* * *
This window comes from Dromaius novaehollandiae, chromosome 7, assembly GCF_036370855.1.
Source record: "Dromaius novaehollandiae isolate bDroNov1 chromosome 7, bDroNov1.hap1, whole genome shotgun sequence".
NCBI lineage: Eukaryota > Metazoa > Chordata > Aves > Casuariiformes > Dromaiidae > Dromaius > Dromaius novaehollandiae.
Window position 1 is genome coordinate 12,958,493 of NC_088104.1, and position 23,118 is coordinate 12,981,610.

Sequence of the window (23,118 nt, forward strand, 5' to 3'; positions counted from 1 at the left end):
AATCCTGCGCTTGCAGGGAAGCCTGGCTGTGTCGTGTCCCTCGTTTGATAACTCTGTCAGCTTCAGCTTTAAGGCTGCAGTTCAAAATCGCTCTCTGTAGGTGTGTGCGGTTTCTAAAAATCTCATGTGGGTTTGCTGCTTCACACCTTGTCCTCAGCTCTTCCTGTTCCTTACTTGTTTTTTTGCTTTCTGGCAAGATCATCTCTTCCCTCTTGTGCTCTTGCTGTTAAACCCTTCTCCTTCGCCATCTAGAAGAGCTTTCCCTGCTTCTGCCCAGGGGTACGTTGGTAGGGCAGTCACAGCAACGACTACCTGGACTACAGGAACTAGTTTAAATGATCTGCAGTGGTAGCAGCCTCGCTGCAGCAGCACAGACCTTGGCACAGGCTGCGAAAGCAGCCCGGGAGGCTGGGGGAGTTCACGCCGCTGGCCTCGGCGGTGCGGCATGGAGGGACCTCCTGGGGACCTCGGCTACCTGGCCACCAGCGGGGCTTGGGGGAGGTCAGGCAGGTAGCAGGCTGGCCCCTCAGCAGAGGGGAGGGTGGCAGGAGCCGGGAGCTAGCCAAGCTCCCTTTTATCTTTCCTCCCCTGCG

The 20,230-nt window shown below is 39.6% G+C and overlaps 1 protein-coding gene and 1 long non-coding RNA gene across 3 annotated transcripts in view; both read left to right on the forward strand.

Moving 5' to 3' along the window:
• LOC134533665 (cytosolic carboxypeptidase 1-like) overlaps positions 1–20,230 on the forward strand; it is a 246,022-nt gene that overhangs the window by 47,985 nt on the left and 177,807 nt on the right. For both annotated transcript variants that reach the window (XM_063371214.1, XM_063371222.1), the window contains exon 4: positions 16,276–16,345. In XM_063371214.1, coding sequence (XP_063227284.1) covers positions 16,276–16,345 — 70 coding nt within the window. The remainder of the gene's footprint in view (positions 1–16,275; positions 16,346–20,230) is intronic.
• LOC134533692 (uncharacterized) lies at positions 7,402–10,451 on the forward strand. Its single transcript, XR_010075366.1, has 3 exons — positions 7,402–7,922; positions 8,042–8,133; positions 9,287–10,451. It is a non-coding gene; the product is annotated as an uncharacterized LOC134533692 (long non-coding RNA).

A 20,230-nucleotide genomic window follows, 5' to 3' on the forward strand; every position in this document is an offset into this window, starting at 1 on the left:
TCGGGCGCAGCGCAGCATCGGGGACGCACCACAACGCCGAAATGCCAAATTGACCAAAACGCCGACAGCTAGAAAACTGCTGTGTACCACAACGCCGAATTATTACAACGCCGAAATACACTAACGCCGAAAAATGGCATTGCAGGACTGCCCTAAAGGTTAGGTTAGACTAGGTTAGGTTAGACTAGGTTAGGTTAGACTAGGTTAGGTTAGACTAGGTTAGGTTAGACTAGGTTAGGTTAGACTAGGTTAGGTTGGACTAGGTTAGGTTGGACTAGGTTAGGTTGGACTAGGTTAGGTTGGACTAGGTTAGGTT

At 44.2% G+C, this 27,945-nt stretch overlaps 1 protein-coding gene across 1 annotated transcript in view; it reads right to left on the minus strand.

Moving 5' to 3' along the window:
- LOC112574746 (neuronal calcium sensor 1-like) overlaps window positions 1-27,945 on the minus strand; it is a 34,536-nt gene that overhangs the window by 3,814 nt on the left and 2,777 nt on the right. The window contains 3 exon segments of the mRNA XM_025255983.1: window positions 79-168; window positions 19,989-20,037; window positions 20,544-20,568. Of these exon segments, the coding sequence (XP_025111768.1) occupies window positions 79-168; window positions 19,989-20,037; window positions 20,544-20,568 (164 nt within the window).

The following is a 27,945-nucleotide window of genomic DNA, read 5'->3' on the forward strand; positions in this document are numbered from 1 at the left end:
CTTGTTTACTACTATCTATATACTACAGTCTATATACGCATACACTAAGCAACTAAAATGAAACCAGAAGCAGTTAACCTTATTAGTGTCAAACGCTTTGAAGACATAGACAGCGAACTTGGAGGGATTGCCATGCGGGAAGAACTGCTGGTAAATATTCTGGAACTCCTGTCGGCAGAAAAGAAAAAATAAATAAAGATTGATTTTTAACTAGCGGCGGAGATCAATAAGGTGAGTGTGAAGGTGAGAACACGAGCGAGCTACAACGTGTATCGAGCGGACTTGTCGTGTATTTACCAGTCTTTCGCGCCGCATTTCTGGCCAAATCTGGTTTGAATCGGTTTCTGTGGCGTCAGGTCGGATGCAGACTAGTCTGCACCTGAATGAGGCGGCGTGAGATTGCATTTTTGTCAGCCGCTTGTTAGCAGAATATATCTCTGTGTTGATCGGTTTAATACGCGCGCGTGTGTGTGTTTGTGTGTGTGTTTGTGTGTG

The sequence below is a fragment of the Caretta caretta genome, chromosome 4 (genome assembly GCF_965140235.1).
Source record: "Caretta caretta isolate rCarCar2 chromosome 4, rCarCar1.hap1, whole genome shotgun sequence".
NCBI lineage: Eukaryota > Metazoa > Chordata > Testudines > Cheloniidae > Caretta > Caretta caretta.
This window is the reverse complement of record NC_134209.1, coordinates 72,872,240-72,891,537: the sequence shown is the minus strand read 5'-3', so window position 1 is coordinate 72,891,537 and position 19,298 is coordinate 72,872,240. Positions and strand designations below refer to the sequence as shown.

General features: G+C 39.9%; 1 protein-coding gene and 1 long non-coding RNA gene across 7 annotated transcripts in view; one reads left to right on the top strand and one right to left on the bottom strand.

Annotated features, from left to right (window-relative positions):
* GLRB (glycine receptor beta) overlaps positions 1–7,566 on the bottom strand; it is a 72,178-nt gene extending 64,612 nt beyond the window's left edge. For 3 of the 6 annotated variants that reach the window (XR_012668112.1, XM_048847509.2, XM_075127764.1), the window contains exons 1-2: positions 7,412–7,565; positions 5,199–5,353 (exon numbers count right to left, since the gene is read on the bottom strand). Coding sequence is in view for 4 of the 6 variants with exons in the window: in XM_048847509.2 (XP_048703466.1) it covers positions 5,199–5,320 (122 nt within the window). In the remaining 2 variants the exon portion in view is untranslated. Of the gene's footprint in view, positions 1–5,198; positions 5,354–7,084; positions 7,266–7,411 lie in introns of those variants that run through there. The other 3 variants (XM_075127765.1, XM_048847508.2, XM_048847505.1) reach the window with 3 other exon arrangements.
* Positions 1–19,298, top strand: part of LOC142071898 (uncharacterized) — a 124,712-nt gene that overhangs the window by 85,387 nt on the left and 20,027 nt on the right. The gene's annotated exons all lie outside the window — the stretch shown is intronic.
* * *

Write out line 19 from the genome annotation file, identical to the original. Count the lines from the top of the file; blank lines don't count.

Source record: "Caretta caretta isolate rCarCar2 chromosome 4, rCarCar1.hap1, whole genome shotgun sequence".